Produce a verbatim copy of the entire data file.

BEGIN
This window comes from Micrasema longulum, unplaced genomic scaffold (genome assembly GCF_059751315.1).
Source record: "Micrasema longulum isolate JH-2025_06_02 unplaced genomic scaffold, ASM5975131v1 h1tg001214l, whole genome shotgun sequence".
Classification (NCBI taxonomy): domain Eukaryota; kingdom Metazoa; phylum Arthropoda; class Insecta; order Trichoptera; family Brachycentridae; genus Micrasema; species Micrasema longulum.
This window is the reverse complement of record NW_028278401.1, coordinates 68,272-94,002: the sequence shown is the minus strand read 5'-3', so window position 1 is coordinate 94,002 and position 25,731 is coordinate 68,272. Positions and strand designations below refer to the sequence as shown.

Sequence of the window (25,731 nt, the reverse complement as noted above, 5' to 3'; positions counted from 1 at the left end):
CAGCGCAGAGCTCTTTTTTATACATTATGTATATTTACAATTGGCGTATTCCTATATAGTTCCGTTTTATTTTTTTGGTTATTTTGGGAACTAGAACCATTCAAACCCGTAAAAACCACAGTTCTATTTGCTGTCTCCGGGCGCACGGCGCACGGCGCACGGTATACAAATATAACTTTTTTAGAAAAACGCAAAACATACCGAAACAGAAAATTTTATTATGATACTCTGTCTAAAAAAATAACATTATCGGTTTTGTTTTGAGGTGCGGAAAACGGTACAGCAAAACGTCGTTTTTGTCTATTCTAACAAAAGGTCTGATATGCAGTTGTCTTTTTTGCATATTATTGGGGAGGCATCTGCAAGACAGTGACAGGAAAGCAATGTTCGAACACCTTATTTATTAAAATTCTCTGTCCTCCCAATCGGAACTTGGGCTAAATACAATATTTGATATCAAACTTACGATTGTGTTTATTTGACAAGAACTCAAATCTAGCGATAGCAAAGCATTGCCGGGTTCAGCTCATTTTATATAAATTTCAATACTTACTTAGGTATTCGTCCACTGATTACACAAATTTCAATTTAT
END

This window comes from Micrasema longulum, unplaced genomic scaffold (genome assembly GCF_059751315.1).
Source record: "Micrasema longulum isolate JH-2025_06_02 unplaced genomic scaffold, ASM5975131v1 h1tg001214l, whole genome shotgun sequence".
Classification (NCBI taxonomy): domain Eukaryota; kingdom Metazoa; phylum Arthropoda; class Insecta; order Trichoptera; family Brachycentridae; genus Micrasema; species Micrasema longulum.
This window is the reverse complement of record NW_028278401.1, coordinates 68,272-94,002: the sequence shown is the minus strand read 5'-3', so window position 1 is coordinate 94,002 and position 25,731 is coordinate 68,272. Positions and strand designations below refer to the sequence as shown.

Sequence of the window (25,731 nt, the reverse complement as noted above, 5' to 3'; positions counted from 1 at the left end):
CAGCGCAGAGCTCTTTTTTATACATTATGTATATTTACAATTGGCGTATTCCTATATAGTTCCGTTTTATTTTTTTGGTTATTTTGGGAACTAGAACCATTCAAACCCGTAAAAACCACAGTTCTATTTGCTGTCTCCGGGCGCACGGCGCACGGCGCACGGTATACAAATATAACTTTTTTAGAAAAACGCAAAACATACCGAAACAGAAAATTTTATTATGATACTCTGTCTAAAAAAATAACATTATCGGTTTTGTTTTGAGGTGCGGAAAACGGTACAGCAAAACGTCGTTTTTGTCTATTCTAACAAAAGGTCTGATATGCAGTTGTCTTTTTTGCATATTATTGGGGAGGCATCTGCAAGACAGTGACAGGAAAGCAATGTTCGAACACCTTATTTATTAAAATTCTCTGTCCTCCCAATCGGAACTTGGGCTAAATACAATATTTGATATCAAACTTACGATTGTGTTTATTTGACAAGAACTCAAATCTAGCGATAGCAAAGCATTGCCGGGTTCAGCTCATTTTATATAAATTTCAATACTTACTTAGGTATTCGTCCACTGATTACACAAATTTCAATTTAT